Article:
If you spend any time in Metro Detroit, you know we love our sports. It seems that everything involving sports seems to catch on here – from the well-known like Hockey and Baseball to the oddballs like Fowling and Feather Bowling. If we can compete at it, Detroiters either do it or watch it.
That’s starting to show on the travel scene. Hotels.com analyzed the 25 most popular sports cities based on total tickets purchased in 2014 according to leading ticket search engine SeatGeek. Using a weighted scale, Hotels.com and SeatGeek rated each city in the categories of: sports popularity (based on number of tickets sold); average ticket price; destination popularity (based on the 2014 Hotels.com Hotel Price Index™); and average hotel price paid (also based on the HPI®).
Detroit, which many consider the best sports town in the United States, ranked second for sports travel as it continues to become a more popular domestic destination (see our post on Detroit being a top travel destination in 2015 here). The Motor City was only edged out by Washington, D.C.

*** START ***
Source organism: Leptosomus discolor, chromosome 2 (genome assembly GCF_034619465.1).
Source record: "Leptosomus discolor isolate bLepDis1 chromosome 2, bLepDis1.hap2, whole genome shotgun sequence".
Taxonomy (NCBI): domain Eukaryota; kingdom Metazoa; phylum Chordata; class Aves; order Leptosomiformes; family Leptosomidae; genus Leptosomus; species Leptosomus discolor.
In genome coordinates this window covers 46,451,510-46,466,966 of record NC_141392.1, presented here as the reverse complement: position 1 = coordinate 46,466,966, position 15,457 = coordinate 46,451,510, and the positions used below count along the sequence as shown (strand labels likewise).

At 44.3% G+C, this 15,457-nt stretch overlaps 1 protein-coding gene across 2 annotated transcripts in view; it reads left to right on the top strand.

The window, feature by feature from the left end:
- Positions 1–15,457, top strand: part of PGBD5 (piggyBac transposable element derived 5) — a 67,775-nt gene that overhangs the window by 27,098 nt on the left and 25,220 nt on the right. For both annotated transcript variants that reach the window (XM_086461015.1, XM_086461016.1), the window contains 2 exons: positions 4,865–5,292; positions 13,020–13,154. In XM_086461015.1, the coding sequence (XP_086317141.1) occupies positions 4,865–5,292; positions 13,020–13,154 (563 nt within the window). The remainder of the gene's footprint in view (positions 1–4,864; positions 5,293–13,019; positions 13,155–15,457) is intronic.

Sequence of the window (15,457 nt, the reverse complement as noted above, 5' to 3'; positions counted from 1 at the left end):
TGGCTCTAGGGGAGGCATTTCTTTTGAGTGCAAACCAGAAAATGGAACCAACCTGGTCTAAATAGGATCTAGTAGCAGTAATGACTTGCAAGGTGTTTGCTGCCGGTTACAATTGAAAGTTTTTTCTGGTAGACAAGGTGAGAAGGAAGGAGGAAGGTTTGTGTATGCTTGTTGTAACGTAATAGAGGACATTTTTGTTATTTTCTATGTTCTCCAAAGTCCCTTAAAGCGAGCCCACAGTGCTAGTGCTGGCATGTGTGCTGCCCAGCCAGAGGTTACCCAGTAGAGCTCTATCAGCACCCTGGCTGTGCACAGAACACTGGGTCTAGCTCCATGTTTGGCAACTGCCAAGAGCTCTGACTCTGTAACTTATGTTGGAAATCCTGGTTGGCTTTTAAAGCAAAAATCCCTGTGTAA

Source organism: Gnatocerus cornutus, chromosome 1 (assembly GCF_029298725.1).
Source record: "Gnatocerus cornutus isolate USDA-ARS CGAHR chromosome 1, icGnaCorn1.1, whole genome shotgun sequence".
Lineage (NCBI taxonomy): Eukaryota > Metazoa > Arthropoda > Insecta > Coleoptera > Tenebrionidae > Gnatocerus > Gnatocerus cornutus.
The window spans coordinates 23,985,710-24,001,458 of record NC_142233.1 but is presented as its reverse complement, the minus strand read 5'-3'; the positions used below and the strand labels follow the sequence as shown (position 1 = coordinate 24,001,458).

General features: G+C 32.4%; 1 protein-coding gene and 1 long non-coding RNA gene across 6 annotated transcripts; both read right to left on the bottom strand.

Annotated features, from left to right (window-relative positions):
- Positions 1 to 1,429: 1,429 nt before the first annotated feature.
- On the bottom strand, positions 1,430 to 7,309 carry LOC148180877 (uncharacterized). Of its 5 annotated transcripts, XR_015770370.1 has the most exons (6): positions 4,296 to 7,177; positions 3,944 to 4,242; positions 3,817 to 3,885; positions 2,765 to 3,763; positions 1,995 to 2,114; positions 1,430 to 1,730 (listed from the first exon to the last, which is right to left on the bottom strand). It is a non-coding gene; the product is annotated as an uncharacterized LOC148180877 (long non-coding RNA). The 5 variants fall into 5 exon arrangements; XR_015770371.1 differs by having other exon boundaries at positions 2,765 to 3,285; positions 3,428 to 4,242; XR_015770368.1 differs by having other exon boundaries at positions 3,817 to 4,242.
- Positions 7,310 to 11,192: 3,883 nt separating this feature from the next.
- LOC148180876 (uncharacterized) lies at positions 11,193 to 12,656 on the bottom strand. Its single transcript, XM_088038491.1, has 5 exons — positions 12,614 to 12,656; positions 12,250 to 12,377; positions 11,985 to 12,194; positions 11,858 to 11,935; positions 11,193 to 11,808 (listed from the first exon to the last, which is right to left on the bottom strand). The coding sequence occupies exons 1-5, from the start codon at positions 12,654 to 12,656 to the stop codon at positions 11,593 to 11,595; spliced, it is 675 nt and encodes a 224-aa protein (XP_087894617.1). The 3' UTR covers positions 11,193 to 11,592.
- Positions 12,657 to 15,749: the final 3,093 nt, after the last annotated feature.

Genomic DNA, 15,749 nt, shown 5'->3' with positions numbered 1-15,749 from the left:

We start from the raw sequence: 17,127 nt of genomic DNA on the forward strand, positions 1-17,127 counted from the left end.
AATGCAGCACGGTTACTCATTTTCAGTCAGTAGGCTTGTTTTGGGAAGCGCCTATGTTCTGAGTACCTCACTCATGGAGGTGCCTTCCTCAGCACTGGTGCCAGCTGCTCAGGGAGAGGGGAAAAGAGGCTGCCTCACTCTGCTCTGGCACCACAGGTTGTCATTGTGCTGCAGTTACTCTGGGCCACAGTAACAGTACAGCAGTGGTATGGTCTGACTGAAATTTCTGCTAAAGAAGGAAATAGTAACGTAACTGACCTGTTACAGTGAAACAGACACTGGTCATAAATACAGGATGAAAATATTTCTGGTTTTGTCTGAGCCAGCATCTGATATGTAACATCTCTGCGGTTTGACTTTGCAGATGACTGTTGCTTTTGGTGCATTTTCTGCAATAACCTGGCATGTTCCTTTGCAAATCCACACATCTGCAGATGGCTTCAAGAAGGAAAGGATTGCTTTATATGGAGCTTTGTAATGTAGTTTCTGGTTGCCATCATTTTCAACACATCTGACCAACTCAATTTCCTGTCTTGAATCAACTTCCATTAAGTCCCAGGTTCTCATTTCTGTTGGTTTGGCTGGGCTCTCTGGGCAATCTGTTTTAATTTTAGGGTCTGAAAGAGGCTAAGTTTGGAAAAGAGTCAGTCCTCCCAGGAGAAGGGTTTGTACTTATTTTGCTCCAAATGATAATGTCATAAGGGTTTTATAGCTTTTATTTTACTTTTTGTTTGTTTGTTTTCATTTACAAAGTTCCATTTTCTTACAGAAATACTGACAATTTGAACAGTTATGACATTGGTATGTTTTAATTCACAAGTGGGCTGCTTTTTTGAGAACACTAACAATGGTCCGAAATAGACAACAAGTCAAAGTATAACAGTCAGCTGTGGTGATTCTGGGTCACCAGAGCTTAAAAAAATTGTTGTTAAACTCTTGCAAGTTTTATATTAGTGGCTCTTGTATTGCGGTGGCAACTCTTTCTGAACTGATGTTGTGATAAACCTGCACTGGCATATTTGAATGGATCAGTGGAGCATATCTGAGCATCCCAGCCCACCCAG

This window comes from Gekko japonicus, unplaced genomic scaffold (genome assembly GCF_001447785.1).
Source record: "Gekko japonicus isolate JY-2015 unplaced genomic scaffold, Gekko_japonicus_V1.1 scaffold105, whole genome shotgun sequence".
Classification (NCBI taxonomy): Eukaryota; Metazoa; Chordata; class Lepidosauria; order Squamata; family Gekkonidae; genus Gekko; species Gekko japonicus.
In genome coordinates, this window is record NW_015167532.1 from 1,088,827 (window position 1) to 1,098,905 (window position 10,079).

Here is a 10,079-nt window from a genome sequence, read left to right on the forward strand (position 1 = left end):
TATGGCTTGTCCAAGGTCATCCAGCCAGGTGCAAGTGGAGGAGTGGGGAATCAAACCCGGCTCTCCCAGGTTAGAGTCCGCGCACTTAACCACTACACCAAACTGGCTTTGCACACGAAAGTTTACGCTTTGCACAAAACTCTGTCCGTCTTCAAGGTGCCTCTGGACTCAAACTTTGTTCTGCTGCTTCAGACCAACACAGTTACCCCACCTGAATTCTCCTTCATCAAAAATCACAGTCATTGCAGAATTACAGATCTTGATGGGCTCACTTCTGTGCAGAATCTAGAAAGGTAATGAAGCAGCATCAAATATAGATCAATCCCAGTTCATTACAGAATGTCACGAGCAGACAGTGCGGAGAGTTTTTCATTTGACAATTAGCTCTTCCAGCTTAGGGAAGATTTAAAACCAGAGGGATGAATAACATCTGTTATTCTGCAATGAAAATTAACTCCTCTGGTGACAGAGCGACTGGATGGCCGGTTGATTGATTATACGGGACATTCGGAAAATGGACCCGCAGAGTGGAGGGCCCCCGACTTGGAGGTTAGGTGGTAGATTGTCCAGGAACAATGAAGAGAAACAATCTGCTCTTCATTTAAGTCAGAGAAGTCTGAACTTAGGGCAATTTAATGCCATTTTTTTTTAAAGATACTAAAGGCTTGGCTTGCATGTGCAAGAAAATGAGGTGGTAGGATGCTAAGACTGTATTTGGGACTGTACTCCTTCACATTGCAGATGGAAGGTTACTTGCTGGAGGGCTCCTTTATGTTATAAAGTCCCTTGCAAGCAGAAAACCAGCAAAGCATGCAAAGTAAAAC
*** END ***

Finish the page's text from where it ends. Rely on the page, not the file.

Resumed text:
In Detroit, the average ticket price is $62 and the average hotel room runs $119, both of which are very favorable when compared to other cities.
“You might think it’s always difficult to score an affordable ticket to see winning teams play, but you’d be surprised,” said Connor Gregoire, an analyst at SeatGeek. “The top five cities in the rankings have all seen their baseball clubs qualify for the postseason in the last two years and are home to numerous other successful professional and college teams, but none are even among the top 10 most expensive cities by average ticket price.”
The most expensive city for sports travel shouldn’t surprise you. It was New York, where consumers paid an average of $124 for a ticket and $271 for a hotel room in 2014 for a total of $395. Miami and Boston also experienced average combined ticket and hotel prices over $300.
The top ten after Washington D.C. and Detroit are Los Angeles, Tampa, St. Louis, Phoenix, Denver, San Francisco, Augusta (Georgia), and Chicago.